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Simple Hydration Water Bottle Review

Posted by on Jul 19, 2012 | 2 Comments

How to carry water- it’s one of the biggest logistical issues ultrarunners face. Some people (including me) prefer handheld water bottles. Others prefer hydration packs with bladders. Still others prefer a pack that carries bottles.

The Simple Hydration water bottle is a versatile 13 ounce bottle that could feasibly work with any of these solutions. How? The bottle has a unique “hook” shape that allows the bottle to be carried in places that are impossible with a traditional bottle.

I tried it in the following positions:

  • Inside the back of my shorts (ass crack position)
  • Inside the front of my shorts
  • Inside the side of my shorts (on my hip)
  • Tucked into the straps of a hydration pack
  • The back pocket of a pair of jeans
  • Carried in my hand
  • tucked into a sock

What Worked

I had a lot of success carrying the bottle in my back pocket on a hike up a mountain to shoot some videos for my book. The bottle stayed in place, freed my hands, and eliminated the need for a backpack.

The bottle also worked well on a run when tucked into the straps of my hydration pack. The pack itself was used for carrying my DSLR camera, and the 13 oz. capacity gave me a little more range without having to worry about dehydration.

The bottle also worked fairly well as a handheld as the hook fit the shape of my hand. I would still prefer my Nathan handhelds, but the Simple Hydration bottle will work as a dedicated handheld.

What Didn’t Work

Carrying the water bottle in my shorts seemed like a great idea. Unfortunately, there was a raised seam on the outside of the bottle that chafed the Hell out of me. The problem was easily solved with a piece of fine sandpaper, but the bottle-on-skin contact was still a bit of a nuisance I couldn’t get used to. Also, wearing the bottle in the front of my shorts was too impractical due to a “junk-punching” effect. 🙂

Tucking the bottle into my sock didn’t work too well, either. The bottle fell out repeatedly and it seemed to modify my gait. I wouldn’t recommend the bottle to be worn here.

The Hidden Use That Makes This Product Invaluable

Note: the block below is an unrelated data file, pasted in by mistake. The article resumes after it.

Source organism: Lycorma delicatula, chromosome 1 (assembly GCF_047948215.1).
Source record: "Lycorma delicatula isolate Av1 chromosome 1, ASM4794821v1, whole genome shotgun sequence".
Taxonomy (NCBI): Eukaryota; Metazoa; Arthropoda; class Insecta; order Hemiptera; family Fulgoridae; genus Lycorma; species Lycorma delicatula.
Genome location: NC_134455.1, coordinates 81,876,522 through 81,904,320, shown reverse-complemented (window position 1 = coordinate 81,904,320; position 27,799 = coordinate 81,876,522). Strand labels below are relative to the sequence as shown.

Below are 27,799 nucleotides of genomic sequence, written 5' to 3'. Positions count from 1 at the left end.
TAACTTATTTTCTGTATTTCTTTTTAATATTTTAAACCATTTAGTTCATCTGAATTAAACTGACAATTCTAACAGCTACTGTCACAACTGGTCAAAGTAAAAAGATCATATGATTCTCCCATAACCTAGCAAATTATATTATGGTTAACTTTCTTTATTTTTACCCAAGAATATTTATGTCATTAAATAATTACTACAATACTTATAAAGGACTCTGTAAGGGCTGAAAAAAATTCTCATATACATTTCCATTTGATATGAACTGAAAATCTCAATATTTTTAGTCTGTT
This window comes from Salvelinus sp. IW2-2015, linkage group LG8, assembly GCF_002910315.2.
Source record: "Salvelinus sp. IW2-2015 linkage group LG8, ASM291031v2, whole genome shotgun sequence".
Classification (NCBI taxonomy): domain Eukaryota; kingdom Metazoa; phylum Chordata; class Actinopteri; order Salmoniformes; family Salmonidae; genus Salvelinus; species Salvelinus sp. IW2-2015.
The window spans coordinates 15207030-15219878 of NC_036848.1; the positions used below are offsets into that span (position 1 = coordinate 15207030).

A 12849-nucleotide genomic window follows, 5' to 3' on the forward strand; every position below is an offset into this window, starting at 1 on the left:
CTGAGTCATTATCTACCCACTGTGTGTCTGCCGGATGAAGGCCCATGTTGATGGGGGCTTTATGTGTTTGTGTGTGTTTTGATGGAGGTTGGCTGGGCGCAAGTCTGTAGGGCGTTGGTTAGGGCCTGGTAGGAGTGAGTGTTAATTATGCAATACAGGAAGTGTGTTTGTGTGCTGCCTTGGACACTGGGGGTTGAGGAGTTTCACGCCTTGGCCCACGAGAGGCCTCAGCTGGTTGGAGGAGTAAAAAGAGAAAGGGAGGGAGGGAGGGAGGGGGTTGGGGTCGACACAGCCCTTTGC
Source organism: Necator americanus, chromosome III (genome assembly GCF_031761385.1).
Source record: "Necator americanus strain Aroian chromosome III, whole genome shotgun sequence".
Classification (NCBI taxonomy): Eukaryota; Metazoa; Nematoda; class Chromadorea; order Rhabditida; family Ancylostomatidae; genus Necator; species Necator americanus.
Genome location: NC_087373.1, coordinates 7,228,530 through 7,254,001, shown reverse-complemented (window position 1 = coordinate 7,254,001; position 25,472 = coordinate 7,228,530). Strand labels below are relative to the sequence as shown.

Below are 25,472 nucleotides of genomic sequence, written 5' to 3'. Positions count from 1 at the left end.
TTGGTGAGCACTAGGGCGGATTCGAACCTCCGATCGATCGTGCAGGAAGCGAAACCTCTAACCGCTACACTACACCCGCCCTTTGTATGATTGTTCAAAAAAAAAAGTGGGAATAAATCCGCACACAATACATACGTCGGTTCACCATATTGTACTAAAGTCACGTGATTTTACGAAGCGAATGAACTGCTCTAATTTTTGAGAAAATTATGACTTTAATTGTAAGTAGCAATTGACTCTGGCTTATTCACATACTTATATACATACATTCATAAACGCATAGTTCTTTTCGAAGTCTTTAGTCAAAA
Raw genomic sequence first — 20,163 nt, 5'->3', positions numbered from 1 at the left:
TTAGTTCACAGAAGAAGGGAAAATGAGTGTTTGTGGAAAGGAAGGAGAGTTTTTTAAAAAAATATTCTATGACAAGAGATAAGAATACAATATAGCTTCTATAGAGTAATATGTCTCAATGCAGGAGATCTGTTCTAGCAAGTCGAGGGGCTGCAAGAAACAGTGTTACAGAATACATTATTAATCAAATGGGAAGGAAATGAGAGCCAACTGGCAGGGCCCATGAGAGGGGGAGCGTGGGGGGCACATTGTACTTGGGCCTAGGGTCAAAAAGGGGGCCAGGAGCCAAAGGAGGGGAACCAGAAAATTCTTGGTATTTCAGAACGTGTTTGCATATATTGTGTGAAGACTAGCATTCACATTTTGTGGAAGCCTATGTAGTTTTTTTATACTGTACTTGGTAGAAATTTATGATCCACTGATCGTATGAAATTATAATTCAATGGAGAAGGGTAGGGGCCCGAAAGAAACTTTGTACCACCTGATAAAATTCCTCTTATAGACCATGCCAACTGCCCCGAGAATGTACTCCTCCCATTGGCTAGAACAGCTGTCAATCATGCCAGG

This tip was provided by Susan Hogarth when I posted a pic of the bottle on Facebook. Fill the bottle about 3/4 full, then freeze. The bottle then becomes an awesome body cooler. When placed anywhere against your body, this will help prevent overheating via conduction. When the ice eventually melts, the water can be used for hydration.

Ideally, I’d have my crew freeze one while using the other, then swap every aid station. Since the ability to freeze anything in remote mountains is usually impossible, the bottle can be stuffed with ice cubes. The wide mouth easily accommodates a typical ice cube so they don’t have to be crushed.

Given my recent realization that core body temperature could be the reason for my occasional bad runs in hot, dry weather, this product could be revolutionary. Coupled with a bandana filled with ice, this would allow for significant cooling during races. It really could be a game-changer.


As a water bottle, I’d give the Simple Hydration bottle mixed marks depending on where it is carried. As a cooling device, I give it an enthusiastic thumbs up. The price is steep for a single bottle (msrp $19.99), but the effectiveness as a cooling device would justify the cost for my purposes. The bottle can be purchased from the company’s website.

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  1. Brian Hock
    July 19, 2012

    Thank you for your review Jason.

    Since the Simple Hydration Water Bottle doesn’t fit into an established hydration category (handheld, belt, pack), I constantly get new ideas as to how this bottle can be used. Our suggested way to use the bottle is on the waistband or on a race belt as you need some mechanism (drawstring or belt) to tighten/secure it to hold the weight of the water and keep it from moving around. While a sock is an inventive way it doesn’t have that tightening device. I recently had two women post pictures and a review yesterday on tucking it into the top back of their sports bra, which they claim works great.

    I’ve had ultra and trail runners provide feedback that they use the bottle as suggested (on waist) and use it as their only bottle in a race because most races have aid stations every 4-7 miles. I’ve also had 2 mountain runners say that it is the only bottle they use and simply refill it at streams for hydration.

    Your (or Susan’s) suggested method of cooling runners that use it tucked in packs is a wonderful addition to the various uses. I’ve heard from many of our customers already who use the bottle filled with ice to keep them cool is this crazy heat right now. Note that I’ve even heard from a woman that was pregnant and said the ice cold bottle felt great on her lower back.

    I developed this product last year and it’s wonderful to be providing a product to a sport that I love and have been doing since I was 11 years old. I will take your feedback and try to improve upon this bottle in future designs.

  2. Aaron
    July 19, 2012

    I have noticed that my afternoon runs in the 100+ heat became much more comfortable with ice cooling my back.

    By the way, I’ve been looking around for greener running kit. There isn’t much out there, so I started considering what I could make for myself. While researching loincloths and breechcloths (because I make a crappy pair of shorts–I’ve tried) I ran across your Grand Mesa 100 comment. Is Grand Mesa in a loincloth still a go? What material are you going to use?